YU Controversy Goes Beyond Rabbi Schachter


The subtext of the controversy over the recent shocking remarks made by Yeshiva University rosh yeshiva Rabbi Hershel Schachter — where he appeared to advocate shooting the Israeli Prime Minister if the government would “give up Jerusalem” — is less about the rabbi himself and more about the division within the Orthodox community over da’as Torah [literally, Torah knowledge, but meaning possessing a higher level of Divine insight].

Until recently, one of the clear lines that separated Modern Orthodoxy from those further to the religious right was that it did not subscribe to the belief in da’as Torah. That is to say Modern Orthodox Jews believed that Torah scholars should decide matters of halacha, or Jewish law, but not necessarily be sought out for their views on other aspects of life, from politics to personal choices about who to marry or what job to take, as many haredim do.

But that separation has been eroding, and there is a generational divide within Modern Orthodoxy, and more particularly within the Yeshiva University community.

As YU has trained a number of rabbis who excel in Talmudic learning, they in turn have developed strong relationships with students who often study with them for two, three or four years or more. In addition, most of these students first spent a year or two after high school learning at yeshivas in Israel, where the norm was to have a rebbe as a source of guidance and advice not only in Jewish law, but on spiritual and personal matters, especially since these students were thousands of miles from parents, family and friends.

So it is not surprising that these students seek out a rebbe with whom they can bond when they return to America, and that many of these Orthodox Jews, now in their 20s and 30s, are more inclined to consult closely with their rebbe on a wide range of issues than would their parents. A number of these young people tend to subscribe to the notion of da’as Torah, and while they do not necessarily view their rebbes as prophets, they believe these men have greater insights into the Divine because of their breath of Torah knowledge.

The parents of these young people tend to view such devotion with a mix of admiration and skepticism – proud that their offspring take Jewish practice so seriously but wary of sacrificing one’s own powers of choice and independence to another, regardless of how learned.

In the case of Rabbi Schachter, the controversy is not only over what he said – he has a history of making blunt pronouncements on Israeli policy, feminism, and the differences between Jews and non-Jews – but on his position within Orthodoxy, at the fulcrum between the modern and charedi worlds.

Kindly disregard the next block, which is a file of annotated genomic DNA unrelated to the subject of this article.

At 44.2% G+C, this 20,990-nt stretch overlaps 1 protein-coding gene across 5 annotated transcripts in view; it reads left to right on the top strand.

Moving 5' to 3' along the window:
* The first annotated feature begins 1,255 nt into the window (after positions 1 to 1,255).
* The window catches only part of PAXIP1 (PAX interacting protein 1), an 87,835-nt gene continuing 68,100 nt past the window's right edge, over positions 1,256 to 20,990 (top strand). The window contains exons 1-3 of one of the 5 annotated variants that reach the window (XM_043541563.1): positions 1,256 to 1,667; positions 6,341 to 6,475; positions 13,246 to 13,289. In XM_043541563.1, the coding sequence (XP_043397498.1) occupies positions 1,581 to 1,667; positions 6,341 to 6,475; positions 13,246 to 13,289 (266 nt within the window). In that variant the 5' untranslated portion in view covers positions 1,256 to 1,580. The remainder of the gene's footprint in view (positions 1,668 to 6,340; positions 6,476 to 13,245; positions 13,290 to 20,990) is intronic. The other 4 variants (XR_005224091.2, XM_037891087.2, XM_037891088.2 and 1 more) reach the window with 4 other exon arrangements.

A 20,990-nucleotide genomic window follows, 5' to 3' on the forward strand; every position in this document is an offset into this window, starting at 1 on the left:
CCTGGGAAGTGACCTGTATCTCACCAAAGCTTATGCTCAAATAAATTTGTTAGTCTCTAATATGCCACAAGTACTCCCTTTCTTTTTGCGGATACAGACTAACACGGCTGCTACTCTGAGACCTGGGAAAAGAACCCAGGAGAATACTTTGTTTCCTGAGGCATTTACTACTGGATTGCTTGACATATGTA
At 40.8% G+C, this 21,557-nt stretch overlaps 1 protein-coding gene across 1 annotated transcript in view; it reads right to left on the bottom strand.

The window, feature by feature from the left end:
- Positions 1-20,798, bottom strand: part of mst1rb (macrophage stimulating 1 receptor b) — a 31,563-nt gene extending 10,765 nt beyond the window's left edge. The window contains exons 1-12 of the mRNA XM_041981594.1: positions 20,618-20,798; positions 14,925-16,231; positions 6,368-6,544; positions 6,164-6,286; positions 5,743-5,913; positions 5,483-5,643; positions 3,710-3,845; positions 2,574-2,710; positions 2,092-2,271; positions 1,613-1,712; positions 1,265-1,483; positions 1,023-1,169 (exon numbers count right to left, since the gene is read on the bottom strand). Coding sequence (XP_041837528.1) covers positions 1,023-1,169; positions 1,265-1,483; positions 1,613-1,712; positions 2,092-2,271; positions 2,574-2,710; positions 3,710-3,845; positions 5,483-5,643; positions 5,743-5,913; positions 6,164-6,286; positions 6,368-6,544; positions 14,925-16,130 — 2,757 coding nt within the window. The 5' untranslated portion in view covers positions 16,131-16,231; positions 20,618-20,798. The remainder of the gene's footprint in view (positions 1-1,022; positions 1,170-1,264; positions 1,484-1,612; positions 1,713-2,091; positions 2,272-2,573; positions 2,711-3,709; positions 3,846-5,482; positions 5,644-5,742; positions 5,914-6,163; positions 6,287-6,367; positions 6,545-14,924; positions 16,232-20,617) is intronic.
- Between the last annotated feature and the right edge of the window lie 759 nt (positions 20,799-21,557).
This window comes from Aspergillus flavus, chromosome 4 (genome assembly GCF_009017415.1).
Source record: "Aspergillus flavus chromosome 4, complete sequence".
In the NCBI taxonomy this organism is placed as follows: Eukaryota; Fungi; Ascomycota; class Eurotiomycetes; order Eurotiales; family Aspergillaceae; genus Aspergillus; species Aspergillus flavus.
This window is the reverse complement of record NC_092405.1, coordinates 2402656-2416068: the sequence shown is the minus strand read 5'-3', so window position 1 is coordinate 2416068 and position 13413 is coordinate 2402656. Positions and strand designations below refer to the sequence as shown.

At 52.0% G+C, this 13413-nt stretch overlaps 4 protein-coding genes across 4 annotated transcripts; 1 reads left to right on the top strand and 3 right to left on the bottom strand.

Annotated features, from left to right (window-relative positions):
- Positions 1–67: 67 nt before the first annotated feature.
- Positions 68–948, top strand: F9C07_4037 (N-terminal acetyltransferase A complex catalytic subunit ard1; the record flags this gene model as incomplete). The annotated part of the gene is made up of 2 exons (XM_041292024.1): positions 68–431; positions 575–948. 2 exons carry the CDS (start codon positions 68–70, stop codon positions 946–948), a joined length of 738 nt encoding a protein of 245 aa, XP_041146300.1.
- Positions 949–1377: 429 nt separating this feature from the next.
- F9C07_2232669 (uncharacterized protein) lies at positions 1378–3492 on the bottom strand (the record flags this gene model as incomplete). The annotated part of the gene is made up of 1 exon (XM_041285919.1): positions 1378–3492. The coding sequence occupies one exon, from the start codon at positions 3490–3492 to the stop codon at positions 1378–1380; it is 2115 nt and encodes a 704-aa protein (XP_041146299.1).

He is a rosh yeshiva at Yeshiva University, a highly respected Torah scholar throughout the Orthodox community and, most recently, a key decisor for the Rabbinical Council of America on conversion issues.

But despite his “modern” credentials, many believe that in temperament and outlook, he is more closely aligned to the more traditional yeshiva world.

So the argument among many in the older generation of Modern Orthodox Jews is that this man, however great his scholarship, can be judged as flawed and chastised for intemperate remarks he makes. And they would argue that the very nature of such remarks undermines the idea that the rabbi could possess da’as Torah.

The younger set, though, bristles at any criticism of a man of such sage-like stature and tends to believe that the barbs against him are politically motivated by those who want to take Rabbi Schachter down a notch.

YU’s leadership is in a difficult position because it recognizes both the level of embarrassment Rabbi Schachter can cause in the “real” world and the fact that he gives the rabbinic school much of whatever standing it has in the influential right-wing yeshiva world.

But then, that’s what YU has always been about, seeking the balance of Torah and ma’adah [secular knowledge], in the words of its motto.

Defenders of the rabbi say he should be viewed as above reproach and continue in his various roles of leadership; critics would agree that a rabbinic leader should be above reproach and say that is why Rabbi Schachter should be disciplined.

was editor and publisher of The Jewish Week from 1993 to 2019. Follow him at garyrosenblatt.substack.com.